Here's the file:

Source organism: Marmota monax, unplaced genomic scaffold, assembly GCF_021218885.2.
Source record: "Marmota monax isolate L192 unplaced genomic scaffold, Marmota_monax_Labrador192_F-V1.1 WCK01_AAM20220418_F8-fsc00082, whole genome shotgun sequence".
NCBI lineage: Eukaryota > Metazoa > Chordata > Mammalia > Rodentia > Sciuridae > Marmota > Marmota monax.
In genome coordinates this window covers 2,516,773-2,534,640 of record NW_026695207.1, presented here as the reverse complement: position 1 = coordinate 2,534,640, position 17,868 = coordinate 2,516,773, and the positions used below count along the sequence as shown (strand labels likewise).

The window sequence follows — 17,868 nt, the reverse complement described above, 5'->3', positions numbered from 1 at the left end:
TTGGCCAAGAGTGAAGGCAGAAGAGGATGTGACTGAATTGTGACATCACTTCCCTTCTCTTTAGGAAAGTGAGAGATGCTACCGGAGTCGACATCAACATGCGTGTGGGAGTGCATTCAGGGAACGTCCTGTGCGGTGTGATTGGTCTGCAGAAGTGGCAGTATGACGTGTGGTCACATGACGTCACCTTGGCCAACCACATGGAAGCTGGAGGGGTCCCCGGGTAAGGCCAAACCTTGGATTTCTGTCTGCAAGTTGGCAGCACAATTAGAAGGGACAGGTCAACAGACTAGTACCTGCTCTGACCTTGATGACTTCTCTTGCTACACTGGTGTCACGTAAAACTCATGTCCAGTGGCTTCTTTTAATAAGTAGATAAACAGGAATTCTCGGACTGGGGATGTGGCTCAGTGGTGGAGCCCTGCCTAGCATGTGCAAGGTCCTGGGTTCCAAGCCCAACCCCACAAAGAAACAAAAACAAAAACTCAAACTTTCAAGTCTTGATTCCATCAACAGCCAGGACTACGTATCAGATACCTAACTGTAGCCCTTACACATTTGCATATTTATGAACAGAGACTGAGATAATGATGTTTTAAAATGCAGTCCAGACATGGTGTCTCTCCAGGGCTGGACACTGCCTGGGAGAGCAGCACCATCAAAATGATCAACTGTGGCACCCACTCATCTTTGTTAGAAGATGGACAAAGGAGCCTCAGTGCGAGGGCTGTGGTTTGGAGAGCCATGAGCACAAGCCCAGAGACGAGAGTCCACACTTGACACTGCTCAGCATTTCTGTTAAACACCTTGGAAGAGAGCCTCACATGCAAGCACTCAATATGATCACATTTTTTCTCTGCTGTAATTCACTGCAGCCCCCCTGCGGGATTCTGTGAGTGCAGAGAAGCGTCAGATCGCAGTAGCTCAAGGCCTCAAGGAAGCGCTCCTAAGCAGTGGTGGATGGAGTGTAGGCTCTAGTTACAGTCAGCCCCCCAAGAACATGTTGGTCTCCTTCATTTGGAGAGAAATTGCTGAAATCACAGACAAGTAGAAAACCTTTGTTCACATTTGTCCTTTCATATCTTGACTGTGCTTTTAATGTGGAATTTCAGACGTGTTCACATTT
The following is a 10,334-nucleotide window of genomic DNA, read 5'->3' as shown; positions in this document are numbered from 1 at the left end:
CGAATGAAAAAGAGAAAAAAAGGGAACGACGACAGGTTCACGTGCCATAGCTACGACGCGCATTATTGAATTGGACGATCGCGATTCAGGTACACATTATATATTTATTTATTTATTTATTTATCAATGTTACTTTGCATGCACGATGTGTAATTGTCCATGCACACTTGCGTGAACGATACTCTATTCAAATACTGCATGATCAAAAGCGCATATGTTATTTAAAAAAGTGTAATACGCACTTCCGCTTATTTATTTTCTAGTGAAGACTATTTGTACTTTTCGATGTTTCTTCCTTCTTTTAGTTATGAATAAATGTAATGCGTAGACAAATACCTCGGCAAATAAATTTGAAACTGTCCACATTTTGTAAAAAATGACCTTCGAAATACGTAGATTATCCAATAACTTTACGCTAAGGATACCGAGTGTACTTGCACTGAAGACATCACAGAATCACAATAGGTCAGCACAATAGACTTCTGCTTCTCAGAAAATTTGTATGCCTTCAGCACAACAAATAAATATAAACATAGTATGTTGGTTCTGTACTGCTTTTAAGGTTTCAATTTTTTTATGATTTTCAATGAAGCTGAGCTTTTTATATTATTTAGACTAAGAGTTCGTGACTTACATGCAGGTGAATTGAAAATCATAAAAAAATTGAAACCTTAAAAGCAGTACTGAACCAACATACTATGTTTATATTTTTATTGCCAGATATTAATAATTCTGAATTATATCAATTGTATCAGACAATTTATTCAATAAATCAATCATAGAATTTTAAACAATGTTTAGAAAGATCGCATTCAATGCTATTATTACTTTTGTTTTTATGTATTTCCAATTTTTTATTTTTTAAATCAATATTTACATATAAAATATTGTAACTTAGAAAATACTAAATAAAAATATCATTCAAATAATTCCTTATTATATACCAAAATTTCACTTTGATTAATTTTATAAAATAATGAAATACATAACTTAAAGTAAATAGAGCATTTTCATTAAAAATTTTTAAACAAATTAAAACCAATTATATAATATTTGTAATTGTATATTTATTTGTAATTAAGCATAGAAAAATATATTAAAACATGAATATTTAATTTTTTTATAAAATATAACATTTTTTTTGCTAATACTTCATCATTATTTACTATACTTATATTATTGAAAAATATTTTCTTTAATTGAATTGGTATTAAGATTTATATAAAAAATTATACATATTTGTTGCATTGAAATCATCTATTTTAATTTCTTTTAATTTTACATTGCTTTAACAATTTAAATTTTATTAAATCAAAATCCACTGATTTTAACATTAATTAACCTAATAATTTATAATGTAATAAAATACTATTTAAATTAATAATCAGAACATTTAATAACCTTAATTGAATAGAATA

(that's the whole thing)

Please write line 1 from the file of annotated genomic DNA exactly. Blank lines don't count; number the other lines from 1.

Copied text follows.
Source organism: Marmota monax, unplaced genomic scaffold, assembly GCF_021218885.2.